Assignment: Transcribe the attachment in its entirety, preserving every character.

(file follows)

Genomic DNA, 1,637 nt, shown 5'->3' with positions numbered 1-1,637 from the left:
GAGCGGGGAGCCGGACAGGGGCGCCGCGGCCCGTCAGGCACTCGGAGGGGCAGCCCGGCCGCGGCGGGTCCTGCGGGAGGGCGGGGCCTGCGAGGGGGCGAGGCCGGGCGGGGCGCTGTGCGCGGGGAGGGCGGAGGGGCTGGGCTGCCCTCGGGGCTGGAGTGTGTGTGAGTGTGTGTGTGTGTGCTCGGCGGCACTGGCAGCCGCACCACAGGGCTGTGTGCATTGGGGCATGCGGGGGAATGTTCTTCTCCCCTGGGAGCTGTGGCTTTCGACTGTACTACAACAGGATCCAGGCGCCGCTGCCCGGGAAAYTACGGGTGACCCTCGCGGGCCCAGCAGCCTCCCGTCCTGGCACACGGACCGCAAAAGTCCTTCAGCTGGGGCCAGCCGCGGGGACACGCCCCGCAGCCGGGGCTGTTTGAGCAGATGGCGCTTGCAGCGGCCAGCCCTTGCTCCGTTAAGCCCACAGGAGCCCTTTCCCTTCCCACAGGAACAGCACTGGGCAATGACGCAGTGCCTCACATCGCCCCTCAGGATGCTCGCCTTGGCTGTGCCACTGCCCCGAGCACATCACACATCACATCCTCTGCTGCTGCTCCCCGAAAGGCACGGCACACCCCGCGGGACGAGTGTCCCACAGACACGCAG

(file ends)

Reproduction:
Genomic DNA, 1,637 nt, shown 5'->3' with positions numbered 1-1,637 from the left:
GAGCGGGGAGCCGGACAGGGGCGCCGCGGCCCGTCAGGCACTCGGAGGGGCAGCCCGGCCGCGGCGGGTCCTGCGGGAGGGCGGGGCCTGCGAGGGGGCGAGGCCGGGCGGGGCGCTGTGCGCGGGGAGGGCGGAGGGGCTGGGCTGCCCTCGGGGCTGGAGTGTGTGTGAGTGTGTGTGTGTGTGCTCGGCGGCACTGGCAGCCGCACCACAGGGCTGTGTGCATTGGGGCATGCGGGGGAATGTTCTTCTCCCCTGGGAGCTGTGGCTTTCGACTGTACTACAACAGGATCCAGGCGCCGCTGCCCGGGAAAYTACGGGTGACCCTCGCGGGCCCAGCAGCCTCCCGTCCTGGCACACGGACCGCAAAAGTCCTTCAGCTGGGGCCAGCCGCGGGGACACGCCCCGCAGCCGGGGCTGTTTGAGCAGATGGCGCTTGCAGCGGCCAGCCCTTGCTCCGTTAAGCCCACAGGAGCCCTTTCCCTTCCCACAGGAACAGCACTGGGCAATGACGCAGTGCCTCACATCGCCCCTCAGGATGCTCGCCTTGGCTGTGCCACTGCCCCGAGCACATCACACATCACATCCTCTGCTGCTGCTCCCCGAAAGGCACGGCACACCCCGCGGGACGAGTGTCCCACAGACACGCAG